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The Howling
  • Composed by Pino Donaggio
  • La-La Land Records / 2005 / 45:56

Joe Dante’s very silly, very enjoyable horror movie The Howling was the last low-budget film he made before hitting the comparative big time, and the last film he made before beginning his relationship with Jerry Goldsmith, which produced a number of underrated, delightful comic scores.  For this film, Dante turned for the second time to Pino Donaggio, after his excellent score for Piranha, another extremely silly horror film.  Donaggio was still in the formative years of his career, though he had scored a few films of note by then (including the seminal Carrie).  His music is perfect for The Howling – not too straight-faced, not too silly, but getting just the right blend of horror and dark humour together.  The liner notes for the album paint the amusing scene of Donaggio not speaking English and Dante not speaking Italian, but the director knowing someone who could speak Spanish (as could the composer) and so director and composer communicated by Dante speaking to his friend, who would translate English into Spanish, which would be spoken to Donaggion, and then all the way back again.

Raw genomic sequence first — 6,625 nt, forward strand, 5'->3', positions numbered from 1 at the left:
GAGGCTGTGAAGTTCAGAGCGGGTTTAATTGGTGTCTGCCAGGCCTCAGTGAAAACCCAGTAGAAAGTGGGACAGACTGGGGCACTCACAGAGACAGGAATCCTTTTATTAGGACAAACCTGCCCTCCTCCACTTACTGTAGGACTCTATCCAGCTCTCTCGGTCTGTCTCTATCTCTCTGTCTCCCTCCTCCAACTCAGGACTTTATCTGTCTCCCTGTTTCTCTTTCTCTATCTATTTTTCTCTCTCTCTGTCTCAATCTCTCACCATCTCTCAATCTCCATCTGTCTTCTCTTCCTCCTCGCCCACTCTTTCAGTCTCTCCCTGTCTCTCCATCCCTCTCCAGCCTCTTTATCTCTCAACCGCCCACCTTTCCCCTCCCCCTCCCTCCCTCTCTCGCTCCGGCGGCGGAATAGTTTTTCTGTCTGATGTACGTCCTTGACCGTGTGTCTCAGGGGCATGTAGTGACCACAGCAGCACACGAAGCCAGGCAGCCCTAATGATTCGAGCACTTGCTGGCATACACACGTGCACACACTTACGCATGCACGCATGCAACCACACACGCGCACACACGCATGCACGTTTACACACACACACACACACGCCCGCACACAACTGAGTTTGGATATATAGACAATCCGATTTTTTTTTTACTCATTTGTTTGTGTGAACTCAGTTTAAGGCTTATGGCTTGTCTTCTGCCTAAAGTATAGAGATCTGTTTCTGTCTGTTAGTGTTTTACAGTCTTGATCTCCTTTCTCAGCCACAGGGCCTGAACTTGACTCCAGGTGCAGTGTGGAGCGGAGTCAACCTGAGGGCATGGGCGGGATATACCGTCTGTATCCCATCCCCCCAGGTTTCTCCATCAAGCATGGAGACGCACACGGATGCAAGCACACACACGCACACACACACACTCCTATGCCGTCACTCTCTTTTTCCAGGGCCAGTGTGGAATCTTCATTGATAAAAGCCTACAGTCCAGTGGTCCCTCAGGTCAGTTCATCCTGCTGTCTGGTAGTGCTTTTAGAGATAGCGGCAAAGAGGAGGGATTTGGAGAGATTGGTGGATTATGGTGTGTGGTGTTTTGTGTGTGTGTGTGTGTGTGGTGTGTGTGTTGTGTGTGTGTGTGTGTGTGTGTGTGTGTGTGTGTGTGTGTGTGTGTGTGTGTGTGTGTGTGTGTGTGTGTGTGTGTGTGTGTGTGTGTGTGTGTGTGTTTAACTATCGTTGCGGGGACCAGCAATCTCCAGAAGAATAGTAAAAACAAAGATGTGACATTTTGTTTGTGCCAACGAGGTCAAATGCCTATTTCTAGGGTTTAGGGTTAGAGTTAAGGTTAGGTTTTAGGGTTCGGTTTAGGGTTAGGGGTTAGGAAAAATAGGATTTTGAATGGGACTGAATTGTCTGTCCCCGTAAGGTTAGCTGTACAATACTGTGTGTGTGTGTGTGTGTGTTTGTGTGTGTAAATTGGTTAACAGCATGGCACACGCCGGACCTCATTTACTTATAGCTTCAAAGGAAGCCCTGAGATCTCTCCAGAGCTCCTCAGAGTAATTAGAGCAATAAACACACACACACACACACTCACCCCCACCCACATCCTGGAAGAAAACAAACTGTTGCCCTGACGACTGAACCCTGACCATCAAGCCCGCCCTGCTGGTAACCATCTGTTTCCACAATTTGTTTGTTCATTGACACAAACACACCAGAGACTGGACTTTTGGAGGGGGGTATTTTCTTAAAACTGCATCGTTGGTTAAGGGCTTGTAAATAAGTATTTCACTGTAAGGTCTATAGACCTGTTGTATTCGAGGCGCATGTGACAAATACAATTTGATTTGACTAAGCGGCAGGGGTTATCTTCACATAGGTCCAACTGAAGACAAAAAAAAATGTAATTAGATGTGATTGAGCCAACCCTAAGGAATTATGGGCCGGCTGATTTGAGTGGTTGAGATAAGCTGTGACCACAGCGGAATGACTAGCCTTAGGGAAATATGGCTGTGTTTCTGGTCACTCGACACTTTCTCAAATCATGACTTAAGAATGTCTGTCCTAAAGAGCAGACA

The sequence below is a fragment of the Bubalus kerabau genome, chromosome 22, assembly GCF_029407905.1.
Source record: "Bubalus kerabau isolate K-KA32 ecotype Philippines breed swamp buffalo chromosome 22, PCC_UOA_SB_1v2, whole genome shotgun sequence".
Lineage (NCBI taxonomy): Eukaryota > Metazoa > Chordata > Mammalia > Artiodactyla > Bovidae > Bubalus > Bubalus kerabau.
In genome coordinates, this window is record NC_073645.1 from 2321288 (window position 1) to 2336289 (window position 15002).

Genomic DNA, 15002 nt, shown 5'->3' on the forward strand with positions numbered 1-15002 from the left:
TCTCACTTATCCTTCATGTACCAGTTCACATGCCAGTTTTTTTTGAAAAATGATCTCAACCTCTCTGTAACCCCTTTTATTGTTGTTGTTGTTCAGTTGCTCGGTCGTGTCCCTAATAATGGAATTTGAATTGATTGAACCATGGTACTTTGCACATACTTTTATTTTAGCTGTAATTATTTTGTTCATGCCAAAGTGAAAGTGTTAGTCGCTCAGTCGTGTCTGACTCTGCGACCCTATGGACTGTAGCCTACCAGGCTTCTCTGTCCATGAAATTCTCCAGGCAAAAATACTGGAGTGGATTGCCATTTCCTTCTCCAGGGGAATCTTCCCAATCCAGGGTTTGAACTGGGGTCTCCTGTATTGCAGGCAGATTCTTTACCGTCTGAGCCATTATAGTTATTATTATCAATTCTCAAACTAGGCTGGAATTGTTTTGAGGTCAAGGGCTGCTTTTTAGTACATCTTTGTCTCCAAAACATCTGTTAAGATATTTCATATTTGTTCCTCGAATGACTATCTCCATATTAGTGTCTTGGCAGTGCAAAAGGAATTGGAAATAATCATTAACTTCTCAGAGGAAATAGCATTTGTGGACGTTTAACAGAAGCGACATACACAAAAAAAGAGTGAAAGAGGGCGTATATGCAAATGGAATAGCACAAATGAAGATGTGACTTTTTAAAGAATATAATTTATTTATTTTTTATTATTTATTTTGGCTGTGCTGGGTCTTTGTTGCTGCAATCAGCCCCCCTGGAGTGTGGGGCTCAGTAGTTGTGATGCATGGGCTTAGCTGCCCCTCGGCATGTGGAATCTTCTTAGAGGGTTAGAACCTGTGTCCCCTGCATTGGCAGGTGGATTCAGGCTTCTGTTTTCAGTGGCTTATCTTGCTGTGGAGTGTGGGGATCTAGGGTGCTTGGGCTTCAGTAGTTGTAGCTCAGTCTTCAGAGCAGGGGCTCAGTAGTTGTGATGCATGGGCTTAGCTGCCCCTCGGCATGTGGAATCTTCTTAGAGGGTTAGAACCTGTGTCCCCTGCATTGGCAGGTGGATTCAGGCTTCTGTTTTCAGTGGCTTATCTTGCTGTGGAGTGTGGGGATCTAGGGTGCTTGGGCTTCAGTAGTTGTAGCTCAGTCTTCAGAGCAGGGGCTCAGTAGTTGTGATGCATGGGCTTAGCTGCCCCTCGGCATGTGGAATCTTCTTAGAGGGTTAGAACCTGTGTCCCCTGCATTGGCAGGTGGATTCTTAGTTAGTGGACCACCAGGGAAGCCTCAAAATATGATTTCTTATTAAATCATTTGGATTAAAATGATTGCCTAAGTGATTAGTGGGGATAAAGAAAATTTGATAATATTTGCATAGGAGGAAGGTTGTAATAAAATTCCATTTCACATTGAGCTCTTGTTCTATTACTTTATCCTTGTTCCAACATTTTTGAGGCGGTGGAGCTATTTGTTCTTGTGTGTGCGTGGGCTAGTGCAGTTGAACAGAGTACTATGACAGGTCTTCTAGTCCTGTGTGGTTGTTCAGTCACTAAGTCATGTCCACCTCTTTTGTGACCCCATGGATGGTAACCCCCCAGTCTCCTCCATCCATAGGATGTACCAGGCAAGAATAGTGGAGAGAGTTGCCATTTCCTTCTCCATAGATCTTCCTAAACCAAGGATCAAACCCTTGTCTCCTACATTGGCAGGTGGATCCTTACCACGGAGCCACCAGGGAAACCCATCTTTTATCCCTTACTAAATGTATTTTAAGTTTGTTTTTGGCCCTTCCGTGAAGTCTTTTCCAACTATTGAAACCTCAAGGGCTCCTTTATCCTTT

Donaggio’s music is largely symphonic, though he does employ synths on occasion.  It’s all very effective.  The most impressive sections are probably those in which the composer uses an organ to augment his strings to create an effect which is half way funny and half way scary, exactly like the film.  Donaggio’s string writing is compared with Bernard Herrmann in the liner notes and, while I think that’s probably stretching things a little, I can certainly see where the notion comes from: the stabbing, screeching strings of a piece like “Wolf at the Door” are very effective and very impressive.  Sometimes, there’s more melodic music for chase sections; “Run for your Life!” is probably more silly than scary, but highly entertaining nonetheless.

The eerie tones of “Transformation”, provided by a constantly pulsating synth and some growling brass, finally ending up with some almost orgasmic-sounding noises from a small female choir, makes for a fine piece of horror music; the amusingly-titled “Fur from the Madding Crowd” uses the organ to maximum effect and is again impressive stuff; “Shapeshifters” is one of the few pieces of orthodox action music in the score, with Donaggio laying on the brass in thrilling fashion; and the end title piece is a wonderful conclusion to the score, offering a fleshed-out version of the main romantic theme for the very first time (though it’s followed on the album by a healthy chunk of bonus tracks).  This is a good album, marking the first time the complete score has been released, and I’m sure that the film’s many fans will love it, as will Donaggio fans.  It’s not exactly a classic but, much like the film itself, is a wonderful guilty pleasure.  *** 1/2

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